News Urbanisation wins fight for mains drainage link
Dénia council told by court to hook up Laguna Beach residents at its own cost, but plans to appeal
HOMEOWNERS on a Dénia urbanisation have won their court case and the council has been ordered to hook them up to the mains drainage – at its own cost.
The 28 residents on the Laguna Beach complex on the C/ Mar Jónica – part of the Las Marinas stretch – had been battling the local authority for five years and even applied to the regional ombudsman.
Whilst the Valencian government 'complaints syndicate', or Síndic de Greuges agreed with the residents, its verdicts are not binding and forced owners to resort to legal action.
As their homes are more than 100 metres from the mains, they are not among those required by a local byelaw to link up to the system within a set time limit.
But they want to be on the mains because the cost of emptying their septic tanks adds a huge fee to their freehold payments.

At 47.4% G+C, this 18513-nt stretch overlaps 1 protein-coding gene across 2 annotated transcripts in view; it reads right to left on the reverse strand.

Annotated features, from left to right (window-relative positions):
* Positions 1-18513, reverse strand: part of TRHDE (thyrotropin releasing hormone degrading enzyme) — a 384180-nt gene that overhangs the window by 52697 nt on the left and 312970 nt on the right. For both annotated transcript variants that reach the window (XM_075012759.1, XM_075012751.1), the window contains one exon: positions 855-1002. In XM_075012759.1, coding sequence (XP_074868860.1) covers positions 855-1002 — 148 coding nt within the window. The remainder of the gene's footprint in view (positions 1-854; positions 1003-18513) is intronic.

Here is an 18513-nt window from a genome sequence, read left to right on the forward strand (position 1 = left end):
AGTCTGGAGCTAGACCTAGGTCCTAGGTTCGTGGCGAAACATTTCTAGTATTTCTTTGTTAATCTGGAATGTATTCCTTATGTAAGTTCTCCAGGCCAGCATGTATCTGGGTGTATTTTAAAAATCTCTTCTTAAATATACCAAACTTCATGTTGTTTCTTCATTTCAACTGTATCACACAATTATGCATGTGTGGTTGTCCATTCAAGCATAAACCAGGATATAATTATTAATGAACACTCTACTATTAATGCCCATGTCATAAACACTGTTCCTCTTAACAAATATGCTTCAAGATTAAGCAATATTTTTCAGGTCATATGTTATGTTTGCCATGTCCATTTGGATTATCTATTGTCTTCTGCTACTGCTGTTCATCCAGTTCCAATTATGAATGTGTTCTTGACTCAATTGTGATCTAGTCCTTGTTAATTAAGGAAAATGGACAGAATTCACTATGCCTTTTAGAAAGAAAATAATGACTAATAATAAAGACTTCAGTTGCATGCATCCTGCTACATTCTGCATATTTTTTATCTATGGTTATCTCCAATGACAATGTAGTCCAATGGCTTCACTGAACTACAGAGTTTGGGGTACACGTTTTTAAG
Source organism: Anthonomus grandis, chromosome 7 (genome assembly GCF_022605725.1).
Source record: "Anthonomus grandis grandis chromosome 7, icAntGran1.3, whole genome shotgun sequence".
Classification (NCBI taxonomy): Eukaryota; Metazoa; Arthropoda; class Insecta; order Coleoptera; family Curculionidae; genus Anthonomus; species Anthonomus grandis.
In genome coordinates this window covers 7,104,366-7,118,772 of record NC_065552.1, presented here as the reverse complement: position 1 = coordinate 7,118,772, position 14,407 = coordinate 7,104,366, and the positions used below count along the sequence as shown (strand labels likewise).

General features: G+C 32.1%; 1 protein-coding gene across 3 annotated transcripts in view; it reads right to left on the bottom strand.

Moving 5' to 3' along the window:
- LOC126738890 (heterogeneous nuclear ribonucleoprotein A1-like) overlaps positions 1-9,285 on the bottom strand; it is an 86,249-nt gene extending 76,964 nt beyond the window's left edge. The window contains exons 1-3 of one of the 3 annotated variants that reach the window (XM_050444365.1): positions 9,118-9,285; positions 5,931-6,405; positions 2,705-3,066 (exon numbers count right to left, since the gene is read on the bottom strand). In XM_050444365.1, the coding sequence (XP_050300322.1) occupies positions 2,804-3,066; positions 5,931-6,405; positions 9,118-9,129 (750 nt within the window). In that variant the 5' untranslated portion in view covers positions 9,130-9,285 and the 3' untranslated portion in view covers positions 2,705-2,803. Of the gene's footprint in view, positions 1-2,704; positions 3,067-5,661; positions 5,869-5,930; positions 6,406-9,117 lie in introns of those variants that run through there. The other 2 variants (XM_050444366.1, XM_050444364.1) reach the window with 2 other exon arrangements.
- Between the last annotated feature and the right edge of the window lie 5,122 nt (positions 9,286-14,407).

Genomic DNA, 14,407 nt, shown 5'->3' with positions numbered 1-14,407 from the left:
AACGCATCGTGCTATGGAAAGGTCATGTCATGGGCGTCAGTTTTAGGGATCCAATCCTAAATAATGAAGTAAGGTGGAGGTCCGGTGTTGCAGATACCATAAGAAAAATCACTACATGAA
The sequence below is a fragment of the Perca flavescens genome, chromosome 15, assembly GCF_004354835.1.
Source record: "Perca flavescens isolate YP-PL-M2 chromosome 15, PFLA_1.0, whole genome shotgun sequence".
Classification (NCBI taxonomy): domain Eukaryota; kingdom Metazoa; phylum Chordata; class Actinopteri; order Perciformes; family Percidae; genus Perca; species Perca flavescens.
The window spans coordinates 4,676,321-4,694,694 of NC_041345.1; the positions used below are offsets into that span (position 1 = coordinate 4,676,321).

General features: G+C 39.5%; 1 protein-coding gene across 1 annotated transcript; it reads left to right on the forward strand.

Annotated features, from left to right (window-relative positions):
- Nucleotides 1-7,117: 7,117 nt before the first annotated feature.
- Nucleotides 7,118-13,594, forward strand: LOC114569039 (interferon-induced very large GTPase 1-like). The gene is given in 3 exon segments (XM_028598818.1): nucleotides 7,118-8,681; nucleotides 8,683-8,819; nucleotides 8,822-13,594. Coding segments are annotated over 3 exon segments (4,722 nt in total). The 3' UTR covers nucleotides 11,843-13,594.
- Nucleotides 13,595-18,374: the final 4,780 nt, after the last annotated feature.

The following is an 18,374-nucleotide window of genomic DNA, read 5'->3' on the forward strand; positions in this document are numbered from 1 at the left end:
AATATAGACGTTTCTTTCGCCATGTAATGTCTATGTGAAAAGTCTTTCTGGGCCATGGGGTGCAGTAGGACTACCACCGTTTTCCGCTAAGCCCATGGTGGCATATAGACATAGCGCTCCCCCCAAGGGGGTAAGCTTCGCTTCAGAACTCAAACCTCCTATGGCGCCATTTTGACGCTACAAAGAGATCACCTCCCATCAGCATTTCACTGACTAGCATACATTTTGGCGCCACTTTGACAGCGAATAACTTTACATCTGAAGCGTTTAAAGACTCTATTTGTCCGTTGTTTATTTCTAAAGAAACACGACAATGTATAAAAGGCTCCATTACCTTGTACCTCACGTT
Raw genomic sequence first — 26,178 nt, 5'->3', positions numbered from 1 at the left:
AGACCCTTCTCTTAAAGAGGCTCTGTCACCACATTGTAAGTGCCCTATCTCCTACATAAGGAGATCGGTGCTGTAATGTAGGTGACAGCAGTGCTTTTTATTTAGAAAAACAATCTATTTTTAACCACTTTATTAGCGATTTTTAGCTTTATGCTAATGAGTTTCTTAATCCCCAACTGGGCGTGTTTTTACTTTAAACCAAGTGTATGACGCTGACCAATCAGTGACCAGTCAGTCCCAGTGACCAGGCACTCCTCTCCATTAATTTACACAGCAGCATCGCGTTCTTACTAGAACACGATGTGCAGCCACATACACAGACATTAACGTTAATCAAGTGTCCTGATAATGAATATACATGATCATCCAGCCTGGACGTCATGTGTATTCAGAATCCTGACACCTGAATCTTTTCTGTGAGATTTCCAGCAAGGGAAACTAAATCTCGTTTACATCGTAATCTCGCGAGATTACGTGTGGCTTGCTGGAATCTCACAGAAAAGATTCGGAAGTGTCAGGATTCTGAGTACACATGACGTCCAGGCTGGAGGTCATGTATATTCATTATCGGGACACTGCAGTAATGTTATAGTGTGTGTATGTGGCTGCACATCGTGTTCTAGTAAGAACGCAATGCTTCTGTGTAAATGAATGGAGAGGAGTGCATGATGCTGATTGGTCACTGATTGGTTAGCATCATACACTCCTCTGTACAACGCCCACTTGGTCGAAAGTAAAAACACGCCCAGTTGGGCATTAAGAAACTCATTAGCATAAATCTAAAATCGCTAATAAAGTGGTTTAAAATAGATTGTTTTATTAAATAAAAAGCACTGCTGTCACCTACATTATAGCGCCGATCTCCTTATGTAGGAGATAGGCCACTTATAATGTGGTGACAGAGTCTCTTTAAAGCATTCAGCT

Yet the cost of hooking up to the public drains would be prohibitive at around €120,000 – and even then, the new network would be council property, not that of the urbanisation.
A court in Alicante has ruled that Dénia council must arrange for the drainage system to be extended to reach the front gates of the 150 or so homes, and owners will pay the rest.
Dénia council, who had previously offered to pay just 10% of the full bill, intends to appeal.
They say the problem is that only some of the Laguna Beach houses want to link up to the drainage system, whereas if everyone was willing, it would be more affordable for everyone.
But the residents' association says those who do not wish to connect to the mains would have agreed to do so if the pipes were not so far away.
Despite its refusal to hook up Laguna Beach, Dénia council still intends to spend over €300,000 on linking other parts of the town to the mains.
Sections of Las Rotas, the Marineta Cassiana beach as far as the Jávea road fork, and chunks of Las Marinas other than Laguna Beach will soon have access to public drainage.
Local authorities say Las Rotas and the Montgó are the areas where the mains are most limited and homeowners have to rely on septic tanks.